The main reason as to why the school has chosen to furlough these teachers and cut these positions is due to budgetary concerns. However, many people in the community disagree with this, as the school currently has multiple ongoing projects that are costing the district a lot of money.

According to Freedom Area Education Association (FAEA) president Tom Hickey, rumors began circulating in March that teachers would be furloughed due to budget cuts. After following up with Fuller, Hickey was assured furloughs were “not on the table,” with cost savings expected with the proposal of an early retirement incentive.

The district’s proposal was rejected by the FAEA, which presented a counter-proposal. After the board rejected the counter-proposal, convinced that an agreement could not be reached, the FAEA presented its second counter-proposal. Fuller presented the second counter-proposal to the board, who voted to reject it, rescind the original offer and moved to proceed with the two furloughs.

Although teachers had been permitted to address the board previously, Solicitor Matt Hoffman reviewed district policy regarding public comments, stating that in order to give a public comment, you must be a taxpayer or resident of the Freedom Area School District. As Hospodar and Whitworth are not residents of the district, they were not able to speak at the meeting. As Hickey is also not a resident of the district, Gifted Coordinator Sara Miller shared Hickey’s prepared statement on behalf of FAEA.

“Maybe we were naive to think that an early retirement incentive would be the magic bullet, but we made a good faith effort to find common ground only to find that the offer was just a mirage,” Miller said.

Following the vote to furlough the teachers, the school board unanimously approved an early retirement incentive for district administrators 55 years of age or older with 15 or more years of service. The incentive provides the administrator and his or her spouse with five years of health care coverage and reimburses $40 per unused sick day. A resignation letter must be submitted by June 11, and the eligible administrator must retire on or before June 30 to qualify.

In conjunction with the furloughs, the school board also announced that Elementary Prevention Specialist Stephanie Stewart and High School Preventional Specialist Barb Martz will no longer be serving the entirety of their employment within the district and will instead be rotated to other neighboring districts. This meant that now prevention specialists would only be at the school for one day a week. This decision was not made by the school board, but rather by a policy that the Prevention Network put in place. Fuller, Martz and Stewart are fighting so that they can stay in Freedom every day, rather than having to go to other districts.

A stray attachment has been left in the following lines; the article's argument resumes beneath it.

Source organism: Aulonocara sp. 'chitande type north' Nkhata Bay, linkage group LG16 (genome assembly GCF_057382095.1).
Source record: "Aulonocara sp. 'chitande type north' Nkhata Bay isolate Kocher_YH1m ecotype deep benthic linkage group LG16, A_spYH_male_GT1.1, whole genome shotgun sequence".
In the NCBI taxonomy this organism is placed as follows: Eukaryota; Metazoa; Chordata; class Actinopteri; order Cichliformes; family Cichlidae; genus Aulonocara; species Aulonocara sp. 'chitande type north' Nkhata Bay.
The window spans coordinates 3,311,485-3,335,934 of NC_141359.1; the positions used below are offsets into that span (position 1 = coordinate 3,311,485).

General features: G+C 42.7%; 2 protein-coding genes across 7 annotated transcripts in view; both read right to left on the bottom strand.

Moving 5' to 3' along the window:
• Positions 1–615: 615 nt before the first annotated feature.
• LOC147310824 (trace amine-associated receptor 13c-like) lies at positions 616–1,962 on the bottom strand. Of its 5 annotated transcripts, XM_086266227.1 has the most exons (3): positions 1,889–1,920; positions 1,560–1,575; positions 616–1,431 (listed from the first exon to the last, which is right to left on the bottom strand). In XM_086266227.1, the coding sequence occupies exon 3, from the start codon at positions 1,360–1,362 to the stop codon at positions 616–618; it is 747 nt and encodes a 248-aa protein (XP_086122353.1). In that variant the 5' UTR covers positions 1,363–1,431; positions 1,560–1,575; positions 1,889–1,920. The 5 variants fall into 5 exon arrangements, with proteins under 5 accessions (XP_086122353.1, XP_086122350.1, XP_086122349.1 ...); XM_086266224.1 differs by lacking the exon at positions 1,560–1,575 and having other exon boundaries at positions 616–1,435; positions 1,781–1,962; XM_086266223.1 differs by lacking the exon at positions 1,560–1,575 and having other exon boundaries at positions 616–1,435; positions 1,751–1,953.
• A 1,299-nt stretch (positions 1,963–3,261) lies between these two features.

During the meeting, several community members raised concern about the increase of the student-to-teacher ratio in each classroom with two teachers being furloughed.

“Please stop handicapping [the teachers] with 26 students per class. Please stop handicapping them with fewer teaching aides. Please stop handicapping them with an extreme lack of support and chaotic inconsistency,” community member Lynn Patsiga said in her address to the school board during public comments.

In a response to these concerns, Fuller stated that when compared to other student-to-teacher ratios across the county and state, Freedom’s rates are lower than the average of 17.2 students for every teacher in the county and 15.1 students for every teacher in the state.  

“As always, the administration will continue to monitor enrollment and will make any necessary staffing recommendations to the Board should a significant change in enrollment be seen,” Fuller stated in his letter.

The next school board meeting is set to take place on June 12 at 7 p.m. in the middle school library.